© Cirencester Archaeological & Historical Society & Contributors 2016-8 Registered Charity no. 287289
Cirencester Archaeological & Historical Society

Reports of our lectures held during 2018-9

We have reported our lectures in the Wilts and Gloucestershire Standard for many years. Each year for some years we have gathered these together at the end of each season and published them in late summer as one of our newsletters. If you should look through our past Lectures page or our publications pages, you can find which Newsletters have reports in them. Back copies of some of our Newsletters may be available on request from our editor. A copying charge may be made. Since 2014 we now only publish these reports online. We will keep paper copies solely for archive purposes. In general reports will appear online about a month after they have appeared in the Wilts & Glos Standard. If you would like to write up a report on a particular talk, contact a committee member as early in the season as possible, as we arrange a rota to ensure that every talk is reported.

September 2018 Report 

 ‘Wot! No Engines? Horsa, The Silent Wooden Warrior’  

 James Rendell

 James Rendell, a local historian provided a fascinating insight into the story of the WW2 Horsa gliders and the significant contribution they made to the success of the D-Day invasion and the Arnhem landings in 1944. The Horsa gliders were constructed mainly of spruce with birch ply. This, together with careful design made them very strong. The timber sections were made by various companies with HH Martin of Cheltenham manufacturing 3500 cockpits in the 1943/44 period. These gliders were designed to carry heavy equipment or troops and set them down together in one place. The 88 foot (30m) wingspan and 67 foot (22m) length made the Horsa a large and notoriously difficult aircraft to fly. Pilots trained to fly other aircraft, including Spitfires, were often transferred to fly Horsas with very little training. To get them airborne, the gliders were towed behind Stirling and Halifax aircraft at speeds of up to 150 mph. To enable gliders not seriously damaged during landing to be re-used, a system of snatch - recovery was developed. This allowed the gliders to be hooked direct to an aircraft, in flight, testifying to the strength of their timber construction. Gloucestershire played a major part in the Horsa story with glider training at RAF Stoke Orchard; the assembly of gliders at Aston Down and Kemble and gliders full of troops and equipment for D-Day being towed out from RAF Fairford and RAF Down Ampney.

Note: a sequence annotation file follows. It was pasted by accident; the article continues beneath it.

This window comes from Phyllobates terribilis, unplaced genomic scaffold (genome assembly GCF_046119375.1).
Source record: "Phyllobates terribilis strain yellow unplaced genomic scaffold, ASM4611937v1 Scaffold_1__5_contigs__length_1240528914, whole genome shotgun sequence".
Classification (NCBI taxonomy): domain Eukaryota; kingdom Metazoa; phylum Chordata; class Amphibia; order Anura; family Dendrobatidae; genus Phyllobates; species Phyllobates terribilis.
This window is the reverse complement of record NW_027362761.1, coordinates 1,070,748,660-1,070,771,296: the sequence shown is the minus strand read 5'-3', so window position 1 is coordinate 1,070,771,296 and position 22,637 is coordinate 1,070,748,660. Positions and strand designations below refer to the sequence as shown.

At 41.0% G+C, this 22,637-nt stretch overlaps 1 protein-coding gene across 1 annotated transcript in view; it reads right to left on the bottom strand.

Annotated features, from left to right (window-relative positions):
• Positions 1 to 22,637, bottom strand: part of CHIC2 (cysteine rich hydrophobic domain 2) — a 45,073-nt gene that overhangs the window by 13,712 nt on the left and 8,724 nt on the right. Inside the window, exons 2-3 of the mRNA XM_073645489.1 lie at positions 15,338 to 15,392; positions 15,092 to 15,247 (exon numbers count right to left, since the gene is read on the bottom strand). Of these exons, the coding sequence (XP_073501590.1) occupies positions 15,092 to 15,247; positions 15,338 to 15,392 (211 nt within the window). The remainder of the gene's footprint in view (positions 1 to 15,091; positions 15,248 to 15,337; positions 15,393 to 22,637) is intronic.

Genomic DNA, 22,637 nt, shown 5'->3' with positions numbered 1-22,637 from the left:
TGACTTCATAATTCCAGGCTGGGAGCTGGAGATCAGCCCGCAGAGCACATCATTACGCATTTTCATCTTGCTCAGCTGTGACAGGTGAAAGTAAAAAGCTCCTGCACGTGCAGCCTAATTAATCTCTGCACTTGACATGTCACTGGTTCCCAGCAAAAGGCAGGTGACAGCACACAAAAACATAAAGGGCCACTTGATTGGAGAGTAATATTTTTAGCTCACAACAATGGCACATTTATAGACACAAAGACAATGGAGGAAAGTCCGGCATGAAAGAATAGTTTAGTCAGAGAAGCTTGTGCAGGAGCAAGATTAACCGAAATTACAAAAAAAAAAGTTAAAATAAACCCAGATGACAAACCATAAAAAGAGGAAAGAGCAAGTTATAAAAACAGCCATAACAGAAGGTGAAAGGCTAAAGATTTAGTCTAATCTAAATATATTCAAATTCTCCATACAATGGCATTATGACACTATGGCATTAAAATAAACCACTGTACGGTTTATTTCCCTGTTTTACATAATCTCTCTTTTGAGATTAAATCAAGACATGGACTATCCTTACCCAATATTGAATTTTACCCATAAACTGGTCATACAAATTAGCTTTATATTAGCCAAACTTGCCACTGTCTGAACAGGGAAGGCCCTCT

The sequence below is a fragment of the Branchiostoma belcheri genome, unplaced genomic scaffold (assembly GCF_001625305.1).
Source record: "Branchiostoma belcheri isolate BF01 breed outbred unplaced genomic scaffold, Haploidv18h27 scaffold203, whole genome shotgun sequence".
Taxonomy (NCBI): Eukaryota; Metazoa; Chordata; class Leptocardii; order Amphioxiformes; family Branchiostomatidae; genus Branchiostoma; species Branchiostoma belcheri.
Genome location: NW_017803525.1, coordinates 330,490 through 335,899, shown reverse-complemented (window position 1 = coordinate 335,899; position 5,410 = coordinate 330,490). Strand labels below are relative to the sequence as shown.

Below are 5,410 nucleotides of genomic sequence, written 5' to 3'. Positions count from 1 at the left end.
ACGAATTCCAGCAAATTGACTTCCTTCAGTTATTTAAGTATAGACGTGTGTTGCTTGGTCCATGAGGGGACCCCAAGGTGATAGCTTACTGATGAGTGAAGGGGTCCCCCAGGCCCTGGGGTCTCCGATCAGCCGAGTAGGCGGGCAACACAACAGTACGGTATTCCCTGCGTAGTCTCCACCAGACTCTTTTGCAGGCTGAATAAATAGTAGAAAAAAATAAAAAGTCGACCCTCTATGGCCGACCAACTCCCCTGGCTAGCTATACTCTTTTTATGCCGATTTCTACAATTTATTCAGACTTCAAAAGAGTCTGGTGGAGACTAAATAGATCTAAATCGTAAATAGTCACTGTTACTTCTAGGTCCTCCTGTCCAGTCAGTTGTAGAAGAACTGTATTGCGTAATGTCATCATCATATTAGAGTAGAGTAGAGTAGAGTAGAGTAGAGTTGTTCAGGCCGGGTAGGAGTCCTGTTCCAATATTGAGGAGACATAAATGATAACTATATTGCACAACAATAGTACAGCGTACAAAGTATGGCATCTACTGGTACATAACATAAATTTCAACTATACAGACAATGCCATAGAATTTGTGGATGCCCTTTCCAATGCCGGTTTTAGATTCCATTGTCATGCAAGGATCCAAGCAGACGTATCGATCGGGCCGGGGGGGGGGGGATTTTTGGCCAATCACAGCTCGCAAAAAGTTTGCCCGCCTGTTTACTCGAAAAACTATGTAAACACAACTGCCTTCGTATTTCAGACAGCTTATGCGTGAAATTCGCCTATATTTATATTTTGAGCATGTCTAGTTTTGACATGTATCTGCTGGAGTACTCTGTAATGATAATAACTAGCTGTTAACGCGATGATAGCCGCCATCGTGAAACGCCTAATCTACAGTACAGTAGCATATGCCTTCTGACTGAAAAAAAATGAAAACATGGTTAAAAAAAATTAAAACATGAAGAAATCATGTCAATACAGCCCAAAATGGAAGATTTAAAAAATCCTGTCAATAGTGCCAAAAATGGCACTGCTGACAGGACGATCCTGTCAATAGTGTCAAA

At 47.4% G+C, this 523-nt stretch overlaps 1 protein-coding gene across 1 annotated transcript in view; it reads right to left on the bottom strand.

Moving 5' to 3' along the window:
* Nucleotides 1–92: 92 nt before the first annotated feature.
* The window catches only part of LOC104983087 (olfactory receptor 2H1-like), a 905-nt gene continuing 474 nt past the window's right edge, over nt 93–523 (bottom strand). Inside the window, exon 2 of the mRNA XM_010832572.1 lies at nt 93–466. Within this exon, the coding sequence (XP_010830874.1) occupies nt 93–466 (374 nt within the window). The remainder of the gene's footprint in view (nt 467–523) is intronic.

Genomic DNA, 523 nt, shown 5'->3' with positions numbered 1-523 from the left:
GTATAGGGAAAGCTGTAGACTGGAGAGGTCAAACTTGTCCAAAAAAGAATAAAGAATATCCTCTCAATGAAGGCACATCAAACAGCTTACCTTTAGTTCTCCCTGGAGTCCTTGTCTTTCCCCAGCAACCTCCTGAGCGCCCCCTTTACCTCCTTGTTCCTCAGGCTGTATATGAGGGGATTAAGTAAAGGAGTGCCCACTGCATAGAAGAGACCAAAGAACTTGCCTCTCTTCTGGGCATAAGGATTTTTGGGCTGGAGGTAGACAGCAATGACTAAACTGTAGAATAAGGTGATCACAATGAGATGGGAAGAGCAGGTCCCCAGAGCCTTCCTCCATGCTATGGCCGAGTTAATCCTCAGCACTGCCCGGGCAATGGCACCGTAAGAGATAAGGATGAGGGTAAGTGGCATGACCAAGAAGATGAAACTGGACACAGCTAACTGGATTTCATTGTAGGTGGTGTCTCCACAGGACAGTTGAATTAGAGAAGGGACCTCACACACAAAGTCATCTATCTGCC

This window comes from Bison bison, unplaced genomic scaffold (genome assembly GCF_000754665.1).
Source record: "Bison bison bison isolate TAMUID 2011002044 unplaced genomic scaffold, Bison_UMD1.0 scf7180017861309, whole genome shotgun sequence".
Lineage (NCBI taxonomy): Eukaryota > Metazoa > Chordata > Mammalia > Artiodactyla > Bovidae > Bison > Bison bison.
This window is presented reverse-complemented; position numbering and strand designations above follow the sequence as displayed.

Sep 2018 - James Rendell

Oct 2018 - 

Nov 2018 -

Jan 2019 - 

Feb 2019 - Croome Lecture- 

Mar 2019 - CA Lecture -

Mar 2019

Apr 2019

May 2019

Reports for season 2017-8

Page last updated 20 August 2018
© CAHS & contributors 2016-8 Registered Charity 287289
Cirencester Archaeological  & Historical Society

Reports of our lectures held

during 2018-9

We have reported our lectures in the Wilts and Gloucestershire Standard for many years. Each year for some years we have gathered these together at the end of each season and published them in late summer as one of our newsletters. If you should look through our past Lectures page or our publications pages, you can find which Newsletters have reports in them. Back copies of some of our Newsletters may be available on request from our editor. A copying charge may be made. Since 2014 we now only publish these reports online. We will keep paper copies solely for archive purposes. In general reports will appear online about a month after they have appeared in the Wilts & Glos Standard. If you would like to write up a report on a particular talk, contact a committee member as early in the season as possible, as we arrange a rota to ensure that every talk is reported.

September  2018  Report coming shortly

       

Sep 2018

Oct 2018

Nov 2018

Jan 2019

Feb 2019

Mar 2019

Mar 2019 - CA Lecture -

Apr 2019

May 201

Reports for season 2017-8

Page last updated 20 August 2018